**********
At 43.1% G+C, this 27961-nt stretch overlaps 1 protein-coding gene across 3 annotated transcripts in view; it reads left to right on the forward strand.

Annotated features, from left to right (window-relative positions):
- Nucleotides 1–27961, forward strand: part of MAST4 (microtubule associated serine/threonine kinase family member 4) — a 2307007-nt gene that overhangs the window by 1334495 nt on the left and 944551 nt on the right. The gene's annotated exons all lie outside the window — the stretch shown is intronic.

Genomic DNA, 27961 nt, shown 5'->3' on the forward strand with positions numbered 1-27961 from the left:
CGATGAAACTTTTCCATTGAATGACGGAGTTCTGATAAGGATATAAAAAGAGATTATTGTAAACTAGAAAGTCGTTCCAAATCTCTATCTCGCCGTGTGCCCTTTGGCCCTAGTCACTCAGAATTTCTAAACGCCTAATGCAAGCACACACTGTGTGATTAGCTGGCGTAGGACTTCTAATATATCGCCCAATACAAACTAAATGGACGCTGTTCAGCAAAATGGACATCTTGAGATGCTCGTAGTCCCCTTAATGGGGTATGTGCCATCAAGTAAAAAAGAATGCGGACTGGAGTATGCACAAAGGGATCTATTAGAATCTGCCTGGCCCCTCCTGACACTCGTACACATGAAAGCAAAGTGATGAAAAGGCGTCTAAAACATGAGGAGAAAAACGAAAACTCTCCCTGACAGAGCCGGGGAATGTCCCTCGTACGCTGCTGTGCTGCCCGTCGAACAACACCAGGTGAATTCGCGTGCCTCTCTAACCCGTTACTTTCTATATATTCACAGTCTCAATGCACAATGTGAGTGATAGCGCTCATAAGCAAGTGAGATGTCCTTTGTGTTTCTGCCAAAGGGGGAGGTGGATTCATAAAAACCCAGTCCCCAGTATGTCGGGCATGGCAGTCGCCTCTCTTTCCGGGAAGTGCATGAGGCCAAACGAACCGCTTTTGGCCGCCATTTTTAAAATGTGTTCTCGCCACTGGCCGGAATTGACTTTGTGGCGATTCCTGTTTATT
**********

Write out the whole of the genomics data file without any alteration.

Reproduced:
At 43.1% G+C, this 27961-nt stretch overlaps 1 protein-coding gene across 3 annotated transcripts in view; it reads left to right on the forward strand.

Annotated features, from left to right (window-relative positions):
- Nucleotides 1–27961, forward strand: part of MAST4 (microtubule associated serine/threonine kinase family member 4) — a 2307007-nt gene that overhangs the window by 1334495 nt on the left and 944551 nt on the right. The gene's annotated exons all lie outside the window — the stretch shown is intronic.

Genomic DNA, 27961 nt, shown 5'->3' on the forward strand with positions numbered 1-27961 from the left:
CGATGAAACTTTTCCATTGAATGACGGAGTTCTGATAAGGATATAAAAAGAGATTATTGTAAACTAGAAAGTCGTTCCAAATCTCTATCTCGCCGTGTGCCCTTTGGCCCTAGTCACTCAGAATTTCTAAACGCCTAATGCAAGCACACACTGTGTGATTAGCTGGCGTAGGACTTCTAATATATCGCCCAATACAAACTAAATGGACGCTGTTCAGCAAAATGGACATCTTGAGATGCTCGTAGTCCCCTTAATGGGGTATGTGCCATCAAGTAAAAAAGAATGCGGACTGGAGTATGCACAAAGGGATCTATTAGAATCTGCCTGGCCCCTCCTGACACTCGTACACATGAAAGCAAAGTGATGAAAAGGCGTCTAAAACATGAGGAGAAAAACGAAAACTCTCCCTGACAGAGCCGGGGAATGTCCCTCGTACGCTGCTGTGCTGCCCGTCGAACAACACCAGGTGAATTCGCGTGCCTCTCTAACCCGTTACTTTCTATATATTCACAGTCTCAATGCACAATGTGAGTGATAGCGCTCATAAGCAAGTGAGATGTCCTTTGTGTTTCTGCCAAAGGGGGAGGTGGATTCATAAAAACCCAGTCCCCAGTATGTCGGGCATGGCAGTCGCCTCTCTTTCCGGGAAGTGCATGAGGCCAAACGAACCGCTTTTGGCCGCCATTTTTAAAATGTGTTCTCGCCACTGGCCGGAATTGACTTTGTGGCGATTCCTGTTTATT